Thankfully, after that screaming match, I asserted my dominance and simply cut the SSG out of everything. I went to the Platoon Sergeant meetings, he was told not to attend. I went to the Production Control meetings, he was not. I coordinated everything, he watched more TV. I took everything off his hand receipts. I set the schedule for when I could give my guys days off.
After a few weeks, we catch a break where we only have two aircraft and both are waiting on parts. We clean the hanger and have nothing to do. We decided to watch some Big Bang Theory. Our Production Control Officer busts in the clamshell and just light us the fuck up. Said we were lazy and some other shit, how dare we just sit around fucking off when we have CH-47’s to fix, really off his rocker since I am not a hooker. (A hooker is a cute term used for CH-47’s because they are a flying hook that you attach shit to and they fly it around). So we went out and pretended to work, the Army standard.
In May the deployment ended. Come September I transfer to Fort Wainwright in Fairbanks Alaska, I will be on permanent profile in two months for that recurrent rotator cuff tear.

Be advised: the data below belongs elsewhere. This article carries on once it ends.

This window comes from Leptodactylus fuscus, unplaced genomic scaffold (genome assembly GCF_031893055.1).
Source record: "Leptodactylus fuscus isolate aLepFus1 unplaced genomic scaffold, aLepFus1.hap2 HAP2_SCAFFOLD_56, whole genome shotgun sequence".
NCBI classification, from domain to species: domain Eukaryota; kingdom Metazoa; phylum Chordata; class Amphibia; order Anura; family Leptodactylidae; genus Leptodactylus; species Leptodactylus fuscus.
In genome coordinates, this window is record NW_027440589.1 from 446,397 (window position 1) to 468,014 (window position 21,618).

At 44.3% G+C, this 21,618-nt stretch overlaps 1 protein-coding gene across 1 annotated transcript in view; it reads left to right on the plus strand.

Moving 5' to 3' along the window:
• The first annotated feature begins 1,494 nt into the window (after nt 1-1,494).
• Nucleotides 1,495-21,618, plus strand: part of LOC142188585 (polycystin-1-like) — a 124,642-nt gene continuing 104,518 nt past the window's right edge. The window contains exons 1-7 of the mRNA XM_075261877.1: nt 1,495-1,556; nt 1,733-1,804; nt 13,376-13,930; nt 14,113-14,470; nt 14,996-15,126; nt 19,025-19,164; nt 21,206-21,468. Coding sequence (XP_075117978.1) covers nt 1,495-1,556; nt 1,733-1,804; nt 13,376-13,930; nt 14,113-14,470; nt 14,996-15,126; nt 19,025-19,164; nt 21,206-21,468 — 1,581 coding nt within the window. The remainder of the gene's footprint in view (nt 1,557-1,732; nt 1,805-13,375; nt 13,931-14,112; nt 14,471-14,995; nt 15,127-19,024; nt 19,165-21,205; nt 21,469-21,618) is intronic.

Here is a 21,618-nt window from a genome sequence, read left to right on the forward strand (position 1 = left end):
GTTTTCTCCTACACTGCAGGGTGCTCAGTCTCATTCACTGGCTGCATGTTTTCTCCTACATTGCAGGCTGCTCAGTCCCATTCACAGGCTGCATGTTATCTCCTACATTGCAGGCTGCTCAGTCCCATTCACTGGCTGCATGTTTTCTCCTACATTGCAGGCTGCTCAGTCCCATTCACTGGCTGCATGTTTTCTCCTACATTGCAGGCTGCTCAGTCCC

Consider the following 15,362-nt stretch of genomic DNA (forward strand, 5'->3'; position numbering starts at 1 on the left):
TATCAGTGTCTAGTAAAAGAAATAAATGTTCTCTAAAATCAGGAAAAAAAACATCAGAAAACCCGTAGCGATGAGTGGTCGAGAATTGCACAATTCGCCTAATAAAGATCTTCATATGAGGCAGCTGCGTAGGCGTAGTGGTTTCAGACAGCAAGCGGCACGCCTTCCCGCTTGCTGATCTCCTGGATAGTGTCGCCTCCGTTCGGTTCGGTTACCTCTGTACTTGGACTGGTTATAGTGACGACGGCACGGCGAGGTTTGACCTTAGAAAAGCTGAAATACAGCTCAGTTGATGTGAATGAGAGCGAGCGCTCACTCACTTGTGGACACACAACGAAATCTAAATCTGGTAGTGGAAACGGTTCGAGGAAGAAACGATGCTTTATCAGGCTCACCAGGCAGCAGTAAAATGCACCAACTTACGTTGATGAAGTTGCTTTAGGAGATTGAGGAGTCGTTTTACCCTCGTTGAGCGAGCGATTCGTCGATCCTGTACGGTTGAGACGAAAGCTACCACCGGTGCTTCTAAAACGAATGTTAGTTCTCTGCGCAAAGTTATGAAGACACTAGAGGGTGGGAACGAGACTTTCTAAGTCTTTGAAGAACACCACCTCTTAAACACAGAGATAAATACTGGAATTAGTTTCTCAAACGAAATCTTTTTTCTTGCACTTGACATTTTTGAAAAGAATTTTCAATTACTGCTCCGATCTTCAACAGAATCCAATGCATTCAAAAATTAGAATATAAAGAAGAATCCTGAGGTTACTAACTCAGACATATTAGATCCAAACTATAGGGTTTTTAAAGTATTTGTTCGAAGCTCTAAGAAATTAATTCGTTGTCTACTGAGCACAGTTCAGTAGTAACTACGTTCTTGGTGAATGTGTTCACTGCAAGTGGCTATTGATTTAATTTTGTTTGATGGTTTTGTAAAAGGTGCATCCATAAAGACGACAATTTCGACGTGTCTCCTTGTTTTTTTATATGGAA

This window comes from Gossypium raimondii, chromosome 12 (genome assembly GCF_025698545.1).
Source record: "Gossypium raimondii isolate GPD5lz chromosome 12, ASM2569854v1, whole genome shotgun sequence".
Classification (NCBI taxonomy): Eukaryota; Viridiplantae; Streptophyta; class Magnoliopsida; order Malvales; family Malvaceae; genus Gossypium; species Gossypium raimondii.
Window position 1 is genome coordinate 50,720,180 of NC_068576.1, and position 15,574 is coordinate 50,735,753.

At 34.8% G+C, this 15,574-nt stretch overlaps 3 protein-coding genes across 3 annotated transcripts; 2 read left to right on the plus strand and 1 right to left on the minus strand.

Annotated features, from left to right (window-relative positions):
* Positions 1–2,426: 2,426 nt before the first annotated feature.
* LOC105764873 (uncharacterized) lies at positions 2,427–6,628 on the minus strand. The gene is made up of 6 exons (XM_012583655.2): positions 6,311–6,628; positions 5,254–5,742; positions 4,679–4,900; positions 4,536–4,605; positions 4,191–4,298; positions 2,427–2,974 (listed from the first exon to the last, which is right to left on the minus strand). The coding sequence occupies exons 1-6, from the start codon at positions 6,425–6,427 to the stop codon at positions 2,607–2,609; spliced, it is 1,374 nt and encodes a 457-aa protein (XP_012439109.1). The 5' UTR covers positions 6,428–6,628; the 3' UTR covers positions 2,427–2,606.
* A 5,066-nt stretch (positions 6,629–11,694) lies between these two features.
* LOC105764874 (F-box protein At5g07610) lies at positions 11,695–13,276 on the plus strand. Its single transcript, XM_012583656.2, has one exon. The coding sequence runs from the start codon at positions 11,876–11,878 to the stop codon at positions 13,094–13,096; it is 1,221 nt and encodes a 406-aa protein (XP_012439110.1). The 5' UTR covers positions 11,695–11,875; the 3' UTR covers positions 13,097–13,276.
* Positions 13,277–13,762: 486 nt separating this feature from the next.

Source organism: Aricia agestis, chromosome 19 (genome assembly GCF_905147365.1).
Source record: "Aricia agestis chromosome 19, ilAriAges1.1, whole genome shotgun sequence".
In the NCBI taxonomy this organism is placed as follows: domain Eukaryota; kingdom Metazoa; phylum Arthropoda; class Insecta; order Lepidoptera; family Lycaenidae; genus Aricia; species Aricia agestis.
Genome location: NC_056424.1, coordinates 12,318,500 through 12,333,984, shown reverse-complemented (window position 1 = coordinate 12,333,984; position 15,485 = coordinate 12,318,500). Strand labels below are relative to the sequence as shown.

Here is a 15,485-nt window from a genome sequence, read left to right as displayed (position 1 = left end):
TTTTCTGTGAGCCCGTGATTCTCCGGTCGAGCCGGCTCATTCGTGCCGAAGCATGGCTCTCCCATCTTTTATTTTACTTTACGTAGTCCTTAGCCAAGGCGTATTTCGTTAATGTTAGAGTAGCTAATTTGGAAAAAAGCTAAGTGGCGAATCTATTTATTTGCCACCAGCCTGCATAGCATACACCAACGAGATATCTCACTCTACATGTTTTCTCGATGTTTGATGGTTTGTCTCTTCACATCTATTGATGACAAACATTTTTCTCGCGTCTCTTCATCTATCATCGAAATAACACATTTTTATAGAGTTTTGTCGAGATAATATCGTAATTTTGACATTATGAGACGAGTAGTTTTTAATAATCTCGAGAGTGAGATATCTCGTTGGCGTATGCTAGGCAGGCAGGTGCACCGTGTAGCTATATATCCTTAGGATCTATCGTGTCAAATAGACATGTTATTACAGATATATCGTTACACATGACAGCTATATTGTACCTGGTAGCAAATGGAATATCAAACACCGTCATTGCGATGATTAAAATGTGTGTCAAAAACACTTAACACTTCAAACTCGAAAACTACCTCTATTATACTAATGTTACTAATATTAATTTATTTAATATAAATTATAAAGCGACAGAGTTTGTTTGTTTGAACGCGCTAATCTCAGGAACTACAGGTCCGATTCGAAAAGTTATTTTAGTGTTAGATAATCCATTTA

(2) Each element of the RAW represents a specific hazard which in the assessment process is translated into a risk. Use caution because one element of the RAW may be assessed at a higher value then diluted or overlooked if the overall mission assessment is a lower value. Also, accident data shows that there are a number of critical elements called crew-error accelerator profiles such as when lunar illumination is less than 23 percent and less than 30 degrees above the horizon, visibility is obscured, total flight time of the crew is less than 500 or more than 2,500 hours, or the aircrew duty day is longer than 12 hours with four hours of flight time. Independently these factors on the RAW may indicate one level of risk but because of the combined effect of these crew-error accelerator profiles, they should be added together to elevate overall risk to a higher level or appropriately mitigated.